TOUCHED BY LYME: Media drinks kool-aid on Lyme study
In an article published this week in the New England Journal of Medicine, European scientists reported on their study of whether giving oral antibiotics after two-weeks of IV Rocephin was helpful to Lyme patients.
As Lorraine Johnson explains in the Lyme Policy Wonk, even though most of the patients showed improvement in their symptoms, the results were labeled a “failure” by the study’s authors.
She states: These authors were comparing two weeks of IV Rocephin against two weeks of IV Rocephin followed by oral antibiotics. They found no difference between those who received additional oral antibiotics and those who did not. So maybe the oral antibiotics aren’t adding much or maybe they were the wrong oral antibiotics or maybe they weren’t given long enough. Who knows?
However, the IDSA’s public relations machine has made sure that this story has been widely trumpeted throughout the US media as “Proof that long-term treatment won’t help Lyme disease.”
Media outlets as diverse as Time magazine, NPR, Forbes, US News & World Report, Today.com and even Teen Vogue picked up the story. Most of them headlined their coverage with some variation of “Long-term antibiotics ineffective for Lyme disease.” To their credit, a few media outlets at least acknowledged the ILADS point of view.
Here’s what Time.com said:
Still, others maintain that current tests for Borrelia aren’t sensitive enough to pick up ongoing infections. Dr. Samuel Shor, associate clinical professor at George Washington University Health Care Sciences, says those people may benefit from continued antibiotics. He notes that the tests look for antibodies to the bacteria, and that the sicker patients are, the less likely they are to have sufficient immune responses against the bug, and therefore they may test negative. “When they say there is no evidence of Borrelia, they’re saying there is no test evidence. On the other hand, there is clinical evidence, which is the patient sitting in front of you with symptoms,” says Shor, who is also president of the International Lyme and Associated Diseases Society, which supports the existence of a chronic Lyme disease condition. “That’s what they are disregarding.”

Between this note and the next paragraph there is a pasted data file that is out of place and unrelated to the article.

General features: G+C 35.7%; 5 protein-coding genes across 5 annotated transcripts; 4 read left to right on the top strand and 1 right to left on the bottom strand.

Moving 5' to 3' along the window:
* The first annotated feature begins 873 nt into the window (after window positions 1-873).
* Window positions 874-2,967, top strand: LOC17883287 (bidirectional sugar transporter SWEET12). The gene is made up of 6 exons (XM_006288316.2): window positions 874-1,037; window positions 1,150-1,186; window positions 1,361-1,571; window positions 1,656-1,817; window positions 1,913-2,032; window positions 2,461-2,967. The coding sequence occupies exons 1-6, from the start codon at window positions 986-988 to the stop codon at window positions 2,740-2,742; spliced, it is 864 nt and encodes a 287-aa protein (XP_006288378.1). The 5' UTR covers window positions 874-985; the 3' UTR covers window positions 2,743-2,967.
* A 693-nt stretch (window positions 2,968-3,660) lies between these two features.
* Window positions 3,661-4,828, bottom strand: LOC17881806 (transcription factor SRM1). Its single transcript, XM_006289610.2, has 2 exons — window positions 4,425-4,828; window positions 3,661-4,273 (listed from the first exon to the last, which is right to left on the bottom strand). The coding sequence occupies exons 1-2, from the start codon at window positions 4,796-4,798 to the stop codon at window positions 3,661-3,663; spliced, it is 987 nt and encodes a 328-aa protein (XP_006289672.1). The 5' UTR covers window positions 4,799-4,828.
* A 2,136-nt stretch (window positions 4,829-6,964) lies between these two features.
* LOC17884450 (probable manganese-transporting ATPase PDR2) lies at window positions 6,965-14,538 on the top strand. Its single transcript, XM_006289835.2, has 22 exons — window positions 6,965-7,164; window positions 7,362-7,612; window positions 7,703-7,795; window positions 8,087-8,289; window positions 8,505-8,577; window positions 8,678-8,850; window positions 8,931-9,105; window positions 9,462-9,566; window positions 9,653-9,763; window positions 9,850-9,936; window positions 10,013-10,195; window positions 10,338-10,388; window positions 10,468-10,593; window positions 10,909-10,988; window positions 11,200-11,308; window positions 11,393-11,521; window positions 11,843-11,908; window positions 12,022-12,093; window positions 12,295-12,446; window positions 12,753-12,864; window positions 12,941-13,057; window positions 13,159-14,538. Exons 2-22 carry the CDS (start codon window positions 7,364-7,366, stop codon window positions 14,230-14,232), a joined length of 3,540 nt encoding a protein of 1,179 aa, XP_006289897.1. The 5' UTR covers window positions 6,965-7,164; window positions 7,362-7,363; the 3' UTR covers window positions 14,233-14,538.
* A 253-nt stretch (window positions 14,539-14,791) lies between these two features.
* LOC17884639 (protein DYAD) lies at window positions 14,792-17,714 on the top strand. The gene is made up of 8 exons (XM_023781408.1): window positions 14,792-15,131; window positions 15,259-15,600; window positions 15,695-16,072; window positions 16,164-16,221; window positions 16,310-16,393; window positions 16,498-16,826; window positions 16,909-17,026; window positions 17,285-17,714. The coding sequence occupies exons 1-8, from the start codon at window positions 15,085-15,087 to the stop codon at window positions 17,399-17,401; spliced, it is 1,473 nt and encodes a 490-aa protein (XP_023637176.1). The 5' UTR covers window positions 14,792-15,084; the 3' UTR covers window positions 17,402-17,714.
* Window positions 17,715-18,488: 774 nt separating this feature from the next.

NPR’s “Health Shots” included the following from ILADS and LymeDisease.org board member Dr. Ray Stricker:
Stricker argues that that mainstream professional societies are ignoring these (Lyme) patients’ needs. “They’re horribly sick,” he says. “They need decent treatment. Unfortunately, this study is going to be misinterpreted to say there is no treatment for these patients.”
Interesting timing that all this “proof” that long term treatment won’t help is ratcheting up on the Internet, just as the IDSA is “responding” to patient comments about what we see as its misguided efforts to review the group’s patient-unfriendly Lyme guidelines.
Stay tuned for more. It’s going to be a wild ride.
TOUCHED BY LYME is written by Dorothy Kupcha Leland, LymeDisease.org’s VP for Education and Outreach. She is co-author of When Your Child Has Lyme Disease: A Parent’s Survival Guide. Contact her at email@example.com.